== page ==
Is a political ontology required for political philosophy? Making the case for a political path with Castoriadis and some Buddhists


Speaker: Pierre-Julien Harter, University of New Mexico

When: Feb 24, 2023 - 03:30pm - 05:00pm

Where: Mitchell Hall 102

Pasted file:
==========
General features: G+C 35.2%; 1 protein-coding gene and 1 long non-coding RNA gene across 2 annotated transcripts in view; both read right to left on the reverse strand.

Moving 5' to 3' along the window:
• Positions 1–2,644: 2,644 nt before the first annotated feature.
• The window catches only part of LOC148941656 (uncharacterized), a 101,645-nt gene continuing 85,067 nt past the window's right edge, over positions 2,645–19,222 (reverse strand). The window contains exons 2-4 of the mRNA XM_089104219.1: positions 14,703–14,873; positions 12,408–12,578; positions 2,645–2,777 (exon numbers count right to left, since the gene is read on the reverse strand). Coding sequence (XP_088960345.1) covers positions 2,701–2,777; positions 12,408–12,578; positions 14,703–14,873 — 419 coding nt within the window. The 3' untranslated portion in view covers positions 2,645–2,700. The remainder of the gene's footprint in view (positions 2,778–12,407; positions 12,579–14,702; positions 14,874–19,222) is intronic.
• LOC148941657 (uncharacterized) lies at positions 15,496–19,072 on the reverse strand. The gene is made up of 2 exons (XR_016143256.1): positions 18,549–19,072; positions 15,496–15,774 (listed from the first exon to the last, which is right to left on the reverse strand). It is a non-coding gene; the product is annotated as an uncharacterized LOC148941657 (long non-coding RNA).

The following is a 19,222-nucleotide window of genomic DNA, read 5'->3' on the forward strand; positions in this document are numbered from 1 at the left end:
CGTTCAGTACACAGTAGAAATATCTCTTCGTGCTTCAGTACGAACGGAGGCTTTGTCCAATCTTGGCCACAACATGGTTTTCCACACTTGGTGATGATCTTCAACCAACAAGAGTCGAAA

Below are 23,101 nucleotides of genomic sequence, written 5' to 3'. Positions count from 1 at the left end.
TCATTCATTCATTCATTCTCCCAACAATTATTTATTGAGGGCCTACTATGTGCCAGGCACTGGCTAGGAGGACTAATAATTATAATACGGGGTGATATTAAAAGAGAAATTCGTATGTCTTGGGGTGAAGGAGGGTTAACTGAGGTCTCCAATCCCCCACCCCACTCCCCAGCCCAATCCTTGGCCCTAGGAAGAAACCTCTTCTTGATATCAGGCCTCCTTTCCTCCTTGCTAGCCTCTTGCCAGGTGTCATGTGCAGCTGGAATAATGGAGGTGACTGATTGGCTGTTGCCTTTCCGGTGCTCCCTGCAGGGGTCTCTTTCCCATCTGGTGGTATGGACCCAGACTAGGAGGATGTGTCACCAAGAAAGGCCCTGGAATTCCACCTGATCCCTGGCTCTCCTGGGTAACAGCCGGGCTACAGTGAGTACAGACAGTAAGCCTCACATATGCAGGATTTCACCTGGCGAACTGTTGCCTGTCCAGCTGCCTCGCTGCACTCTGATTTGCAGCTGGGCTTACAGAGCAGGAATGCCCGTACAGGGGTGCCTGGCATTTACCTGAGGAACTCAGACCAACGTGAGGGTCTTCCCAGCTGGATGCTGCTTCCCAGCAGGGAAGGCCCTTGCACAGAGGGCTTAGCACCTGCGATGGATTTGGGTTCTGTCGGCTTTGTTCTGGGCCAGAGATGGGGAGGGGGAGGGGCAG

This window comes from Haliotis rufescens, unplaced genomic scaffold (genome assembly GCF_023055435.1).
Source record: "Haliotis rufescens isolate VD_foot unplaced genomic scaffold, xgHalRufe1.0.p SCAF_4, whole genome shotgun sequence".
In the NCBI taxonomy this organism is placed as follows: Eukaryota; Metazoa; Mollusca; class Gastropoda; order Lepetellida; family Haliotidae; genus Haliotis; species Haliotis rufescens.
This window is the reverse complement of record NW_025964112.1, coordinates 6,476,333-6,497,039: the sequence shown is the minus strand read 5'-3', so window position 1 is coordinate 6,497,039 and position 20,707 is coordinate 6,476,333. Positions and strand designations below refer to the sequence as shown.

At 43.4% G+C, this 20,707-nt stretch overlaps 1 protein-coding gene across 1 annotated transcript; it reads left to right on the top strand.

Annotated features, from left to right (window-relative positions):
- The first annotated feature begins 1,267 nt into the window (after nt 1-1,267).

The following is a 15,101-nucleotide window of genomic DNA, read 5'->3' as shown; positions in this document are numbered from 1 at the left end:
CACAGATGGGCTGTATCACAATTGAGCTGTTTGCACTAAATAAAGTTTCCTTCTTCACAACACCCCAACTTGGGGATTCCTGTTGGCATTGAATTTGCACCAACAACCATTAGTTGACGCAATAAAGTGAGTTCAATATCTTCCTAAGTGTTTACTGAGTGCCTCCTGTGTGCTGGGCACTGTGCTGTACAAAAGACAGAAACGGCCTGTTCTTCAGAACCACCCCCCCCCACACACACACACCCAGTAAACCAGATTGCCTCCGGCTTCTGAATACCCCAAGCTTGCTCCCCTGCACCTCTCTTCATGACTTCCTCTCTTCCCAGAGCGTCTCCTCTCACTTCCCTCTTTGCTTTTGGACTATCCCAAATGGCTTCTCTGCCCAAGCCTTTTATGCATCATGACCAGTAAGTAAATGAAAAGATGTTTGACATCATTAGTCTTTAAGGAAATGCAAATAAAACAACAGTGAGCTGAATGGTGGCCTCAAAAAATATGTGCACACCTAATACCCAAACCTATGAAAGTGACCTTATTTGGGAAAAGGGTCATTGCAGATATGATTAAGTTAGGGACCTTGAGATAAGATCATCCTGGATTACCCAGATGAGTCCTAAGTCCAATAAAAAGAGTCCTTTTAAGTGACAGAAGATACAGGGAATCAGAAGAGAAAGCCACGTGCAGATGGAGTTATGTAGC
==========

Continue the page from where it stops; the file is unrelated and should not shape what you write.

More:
This talk explores the possibility of Buddhist political philosophy by addressing the question whether Buddhist philosophy has the resources for elaborating a political ontology and whether this is an element required for any political philosophy. A political ontology can be understood as an account of the kind of reality a political community is constituted of. Political philosophies sometimes ground their ontology on individuals (individualism) and sometimes on groups (holism). These two alternatives would not be acceptable to late Indian Buddhist philosophy, in its Mādhyamika version, given its commitment to an “ontology of emptiness,” which rejects any kind of substance or essence (svabhāva), threatening both the existence of individuals and wholes. The present reflection will draw from the works of Cornelius Castoriadis (1922-1997) to make the case that a political ontology that precisely does not rely on pre-given realities (but rather on what he calls “chaos”) and considers imagination as central for the capacity of societies to institute themselves (“auto-institution”) is best suited to provide a justification, not a foundation, to a democratic political organization. Castoriadis’ concepts of imagination and auto-institution will allow us to elaborate, in the final part of the talk, on the relevance of the concept of a political path for a political philosophy that rejects identitarian presuppositions without abandoning the aspiration of creating communities aiming at their own betterment, an essential feature of the concept of the Buddhist path.